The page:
Biotech Strategy Blog

Commentary on Science, Innovation & New Products with a focus on Oncology, Hematology & Cancer Immunotherapy

Posts tagged ‘nuclear factor kappa-B’

It’s been a bad week for vitamins, especially with the publication of data from the SELECT trial that showed healthy men taking 400 IU/day of Vitamin E had a 17% increased risk of prostate cancer.

However, there is some evidence in support of tocotrienols (unsaturated form of Vitamin E) having a potential role to play in anti-cancer therapy.  One paper that caught my attention was the work by Kazim Husain and colleagues from the Moffitt Cancer Center and Research Institute in Tampa.

Published Online First (October 4, 2011) in the American Association for Cancer Research (AACR) journal, “Molecular Cancer Therapeutics” they showed that δ- tocotrienol may have potential to improve the effectiveness of gemcitabine in pancreatic cancer.

In their laboratory and animal based research, the authors showed that δ-Tocotrienol:

  • “augments inhibition of pancreatic cancer cell proliferation by gemcitabine”
  • “augments gemcitabine-induced apoptosis in pancreatic cancer cells”
  • down-regulates constitutively activated NF-κB in gemcitabine-treated pancreatic cancer cells”
  • “enhances the in vivo therapeutic effects of gemcitabine in a pancreatic tumor model in SCID nude mice”

Pancreatic cancer patients have a poor prognosis with less than <5% of patients surviving 5 years.  Current treatment revolves around the chemotherapy gemcitabine, but as the authors note in their Molecular Cancer Therapeutics paper, “tumor resistance is common.”

Various researchers are working on how to improve treatment options for pancreatic cancer.  One company I’m watching is AB Science and their phase 3 trial for masitinib.  You can read more about this on Pharma Strategy Blog and Sally Church’s excellent interview with CEO, Alain Moussy.

The work on the δ-tocotrienol form of Vitamin E shows that it may have a role to play in cancer treatment, notwithstanding the negative data that was published earlier this week in prostate cancer.

Husain and colleagues from Moffitt showed for the first time that δ-tocotrienol inhibited NF-κB activity and the expression of NF-κB regulated gene products. They note that inflammatory transcription factor NF-κB is involved in tumorigenesis, so inhibition of NF-κB may be how tocotrienols exert their anti-cancer effects.

These preclinical results are promising and show that:

“δ-tocotrienol is the most bioactive tocotrienol against human pancreatic cancer cells and provide the rationale for selecting δ-tocotrienol as the lead tocotrienol compound for further studies of the use of tocotrienols for pancreatic cancer prevention and treatment.”

A phase I clinical trial is ongoing (NCT00985777) evaluating the use of δ-tocotrienol in patients with pancreatic tumors.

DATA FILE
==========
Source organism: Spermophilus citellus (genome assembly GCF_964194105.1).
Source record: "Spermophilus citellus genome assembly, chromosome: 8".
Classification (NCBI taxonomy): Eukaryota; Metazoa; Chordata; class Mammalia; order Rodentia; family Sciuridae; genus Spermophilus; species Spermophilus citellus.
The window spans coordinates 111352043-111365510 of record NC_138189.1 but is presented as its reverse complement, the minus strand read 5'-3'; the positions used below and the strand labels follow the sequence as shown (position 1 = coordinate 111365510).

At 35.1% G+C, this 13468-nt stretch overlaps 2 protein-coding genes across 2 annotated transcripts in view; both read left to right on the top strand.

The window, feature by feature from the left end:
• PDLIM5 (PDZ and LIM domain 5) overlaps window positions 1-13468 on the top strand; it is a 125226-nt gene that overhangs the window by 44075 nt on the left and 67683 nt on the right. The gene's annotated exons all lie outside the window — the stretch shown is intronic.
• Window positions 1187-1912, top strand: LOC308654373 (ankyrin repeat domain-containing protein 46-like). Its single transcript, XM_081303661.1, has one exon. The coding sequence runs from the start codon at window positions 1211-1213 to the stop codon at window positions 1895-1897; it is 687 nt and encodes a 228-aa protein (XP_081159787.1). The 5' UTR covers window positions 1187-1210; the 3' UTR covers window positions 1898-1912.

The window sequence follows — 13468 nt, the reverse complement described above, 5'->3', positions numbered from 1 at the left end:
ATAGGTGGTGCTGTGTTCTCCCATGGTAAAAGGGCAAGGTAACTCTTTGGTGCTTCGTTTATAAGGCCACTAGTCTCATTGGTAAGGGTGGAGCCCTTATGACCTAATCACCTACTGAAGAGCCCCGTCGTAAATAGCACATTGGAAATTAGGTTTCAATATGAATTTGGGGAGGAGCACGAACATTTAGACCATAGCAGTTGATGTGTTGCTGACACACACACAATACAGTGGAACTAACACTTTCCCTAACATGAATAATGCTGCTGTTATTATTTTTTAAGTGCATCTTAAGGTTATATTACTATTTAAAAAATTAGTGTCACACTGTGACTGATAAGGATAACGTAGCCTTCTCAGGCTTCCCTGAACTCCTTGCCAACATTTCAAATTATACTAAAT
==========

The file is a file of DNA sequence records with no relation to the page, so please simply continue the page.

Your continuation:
While Vitamin E supplementation may yet be of benefit to healthy individuals, it could have benefit in patients with pancreatic cancer, so it will be interesting to see how this develops.

ResearchBlogging.orgHusain, K., Francois, R., Yamauchi, T., Perez, M., Sebti, S., & Malafa, M. (2011). Vitamin E  -Tocotrienol Augments the Anti-tumor Activity of Gemcitabine and Suppresses Constitutive NF- B Activation in Pancreatic Cancer Molecular Cancer Therapeutics DOI: 10.1158/1535-7163.MCT-11-0424

I have a long-standing interest in hypoxia (lack of oxygen). Many years ago while completing my Masters degree in human physiology, I undertook research at the RAF Institute of Aviation Medicine at Farnborough on the effects of mild hypoxia on pilot performance.

So I was interested to read an article in the February 17, 2011 issue of the New England Journal of Medicine (NEJM) on hypoxia and inflammation, and how this influences disease.  Inflammation is one of my blog themes for 2011, and in a previous post, I wrote about how its ubiquitous role has been characterized as one of the “Insights of the Decade”.

In the NEJM article on mechanisms of disease, the authors Holger Eltzschig and Peter Carmeliet discuss the cross-talk between hypoxia and inflammation, and how this is implicated in cancer, infections and inflammatory bowel disease.

A lack of oxygen (hypoxia) is something that humans are acutely aware of.  We are all familiar with the flight/fight response that is designed to increase oxygen delivery to the brain and muscles.  Hypoxia can also lead to an inflammatory response.  The flip side is also true, where there is inflammation there is often local tissue hypoxia. An example of this is in solid tumors where the level of oxygen is considerably lower than in normal tissue.

The link between hypoxia and inflammation is regulated by the hypoxia-inducible transcription factor (HIF) that is activated by hypoxia. HIF has two subunits HIF-α (consisting of HIF-1α and HIF-2α) and HIF-β. The article goes into detail (beyond the scope of this blog post) about the interaction between HIF and the nuclear factor kappa-B (NF-κB ) transcription factor that regulates inflammation.

Elevated levels of HIF-1α and HIF-2α correlate with cancer deaths.  HIF-1 overexpression is associated with tumor growth, vascularization and metastasis. This has led to HIF-1 being evaluated as a target for anti-cancer drugs.

EZN-2968, a novel HIF-1α antagonist is in phase I clinical trials.  It is a joint development of two biopharmaceutical companies, Enzon in New Jersey and Santaris pharma in Denmark.

It will be interesting to see whether targeting hypoxia dependent signaling pathways will enable a clinically significant reduction in the inflammatory response.

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